From Search to Retainer
There can be a lot of steps between someone searching for you and retaining you. Whether their search begins with people they know or search engines, several dominoes must fall in sequence to continue a potential client on the path to becoming a paying client.
Most people still begin their search for a lawyer by asking family, friends and other people they trust.
And of course, people don’t refer people that trust them to just anybody. People refer those that trust them to lawyers that they trust.
And so building trust with the people around you is the most important part of business development.
But not everyone knows a lawyer they trust. And so sometimes, people search elsewhere to find the right lawyer for them. And even those that are referred by someone they trust will probably want to get more information about the lawyer to whom they were referred.
And it should really come as no surprise that people turn to the internet to find information. For the most part, that means search engines (read Google).
But people don’t search in the ways that you might think. For example, many lawyers think that their potential clients search for them with some variation of:
[their city] [their practice area] [attorney or lawyer or law firm]
And there’s no doubt that some people do search like this, I’ve seen the web analytics. But these tend to represent a smaller number of the total relevant search universe even for lawyers that command prominent positions in search engines for these terms.
Instead, most people are looking for information more generally. They might have questions about their particular legal circumstances. Other times, they might be investigating something that happened to them and not even yet realize that they should discuss their situation with a lawyer.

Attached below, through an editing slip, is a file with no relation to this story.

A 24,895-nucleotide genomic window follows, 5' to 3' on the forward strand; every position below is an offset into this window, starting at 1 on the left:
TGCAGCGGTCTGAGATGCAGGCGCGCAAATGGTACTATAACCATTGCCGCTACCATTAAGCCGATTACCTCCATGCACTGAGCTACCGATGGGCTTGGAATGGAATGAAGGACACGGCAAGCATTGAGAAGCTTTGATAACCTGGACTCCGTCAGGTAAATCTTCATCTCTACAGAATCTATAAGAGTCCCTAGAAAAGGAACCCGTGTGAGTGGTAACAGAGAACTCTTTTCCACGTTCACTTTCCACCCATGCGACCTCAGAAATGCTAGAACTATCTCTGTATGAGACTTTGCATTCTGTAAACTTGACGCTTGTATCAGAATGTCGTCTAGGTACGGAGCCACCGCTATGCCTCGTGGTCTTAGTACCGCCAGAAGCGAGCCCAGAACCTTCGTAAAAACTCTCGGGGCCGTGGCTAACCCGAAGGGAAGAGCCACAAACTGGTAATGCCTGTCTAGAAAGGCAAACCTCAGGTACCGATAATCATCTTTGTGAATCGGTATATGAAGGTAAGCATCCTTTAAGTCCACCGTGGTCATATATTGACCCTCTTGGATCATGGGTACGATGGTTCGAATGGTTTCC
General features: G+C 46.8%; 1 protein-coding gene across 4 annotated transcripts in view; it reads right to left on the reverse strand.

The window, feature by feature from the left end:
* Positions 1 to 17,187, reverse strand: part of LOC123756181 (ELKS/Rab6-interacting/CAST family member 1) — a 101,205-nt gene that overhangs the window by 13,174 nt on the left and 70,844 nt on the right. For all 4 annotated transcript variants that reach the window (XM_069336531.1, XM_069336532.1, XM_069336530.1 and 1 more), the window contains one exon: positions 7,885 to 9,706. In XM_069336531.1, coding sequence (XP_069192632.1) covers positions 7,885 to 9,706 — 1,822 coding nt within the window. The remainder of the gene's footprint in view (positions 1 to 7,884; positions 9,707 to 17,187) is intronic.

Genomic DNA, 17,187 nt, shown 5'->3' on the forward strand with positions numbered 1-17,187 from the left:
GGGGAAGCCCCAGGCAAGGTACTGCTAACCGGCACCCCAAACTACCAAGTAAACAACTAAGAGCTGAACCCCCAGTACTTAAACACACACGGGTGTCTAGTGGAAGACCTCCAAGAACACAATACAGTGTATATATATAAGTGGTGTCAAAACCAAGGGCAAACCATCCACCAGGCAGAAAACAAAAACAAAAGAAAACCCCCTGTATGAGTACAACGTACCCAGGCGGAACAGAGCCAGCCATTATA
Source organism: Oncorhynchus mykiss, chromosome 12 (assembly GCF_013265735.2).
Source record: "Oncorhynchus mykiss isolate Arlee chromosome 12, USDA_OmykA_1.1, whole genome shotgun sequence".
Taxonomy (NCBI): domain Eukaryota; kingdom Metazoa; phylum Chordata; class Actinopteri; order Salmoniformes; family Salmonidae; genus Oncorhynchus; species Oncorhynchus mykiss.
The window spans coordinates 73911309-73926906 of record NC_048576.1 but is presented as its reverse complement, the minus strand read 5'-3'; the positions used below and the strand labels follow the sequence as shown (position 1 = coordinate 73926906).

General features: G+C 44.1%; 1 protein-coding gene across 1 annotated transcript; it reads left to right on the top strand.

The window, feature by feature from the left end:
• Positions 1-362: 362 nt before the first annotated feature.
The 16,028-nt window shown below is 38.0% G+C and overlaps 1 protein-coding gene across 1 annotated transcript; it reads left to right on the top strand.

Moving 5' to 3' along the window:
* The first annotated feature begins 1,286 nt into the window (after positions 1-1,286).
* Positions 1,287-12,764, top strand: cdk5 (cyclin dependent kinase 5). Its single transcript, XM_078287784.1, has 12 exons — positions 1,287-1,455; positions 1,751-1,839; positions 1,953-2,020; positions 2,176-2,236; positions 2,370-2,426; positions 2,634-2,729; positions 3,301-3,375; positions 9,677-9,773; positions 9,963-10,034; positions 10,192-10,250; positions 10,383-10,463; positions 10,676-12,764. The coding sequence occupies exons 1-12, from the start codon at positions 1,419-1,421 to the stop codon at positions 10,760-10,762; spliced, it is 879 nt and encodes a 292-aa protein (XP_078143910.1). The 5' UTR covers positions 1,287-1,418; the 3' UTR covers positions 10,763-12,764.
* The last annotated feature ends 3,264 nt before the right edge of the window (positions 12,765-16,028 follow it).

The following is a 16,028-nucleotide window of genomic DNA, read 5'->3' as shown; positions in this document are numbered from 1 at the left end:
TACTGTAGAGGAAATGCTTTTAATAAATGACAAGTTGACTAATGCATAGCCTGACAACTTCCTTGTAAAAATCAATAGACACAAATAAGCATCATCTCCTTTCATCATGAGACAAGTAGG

And the lawyers that supply this demand with both relevant and quality information will find their pages bubbling to the top of search results, and their listings getting clicked generating a visitor.
But visitors don’t pay office overhead, clients do.
Marketing people talk a lot about conversion. For us, conversion ultimately means converting a potential client into a paying client. But before we get to paying clients, we need to convert visitors into potential clients. In other words, lawyers must motivate their visitors to inquire about their services.
And this can be much more difficult than you realize.
You see, many lawyers can wrap their heads around generating visitor traffic. But visitor traffic that doesn’t convert into potential client inquiries is largely meaningless. So, when they churn out crappy web content that gets indexed and even drives visitor traffic, they can’t figure out why the phone isn’t ringing.
And the answer is that when they arrived at the lawyer’s site, they weren’t impressed. At least not impressed enough to contact the firm. And so they head back to continue their search.
Visitor traffic is only valuable if it supplies your visitors’ demand for information.
Clearly, there are other types of visitors worth attracting to your web pages. Friends, family, other lawyers, etc. And what these people find when they arrive at your pages will have an impact on them too. Don’t kid yourself. They might not tell you, but if they think your pages are trash, it has an impact on them. And sometimes, if they’re sufficiently “trashy” it might make them hesitate to send people who trust them to you.
Of course, the conversion process goes well-beyond what people find on your web pages. There are unlimited reasons why someone who inquires about your services ultimately decides not to hire you. Maybe they perceive you as too expensive. Maybe you don’t seem experienced enough to handle their situation. Maybe they just don’t like the clothes that you’re wearing.
The point is that all of these dominoes must fall in the right place and at the right time in order for someone to go from searching for a lawyer to hiring a lawyer.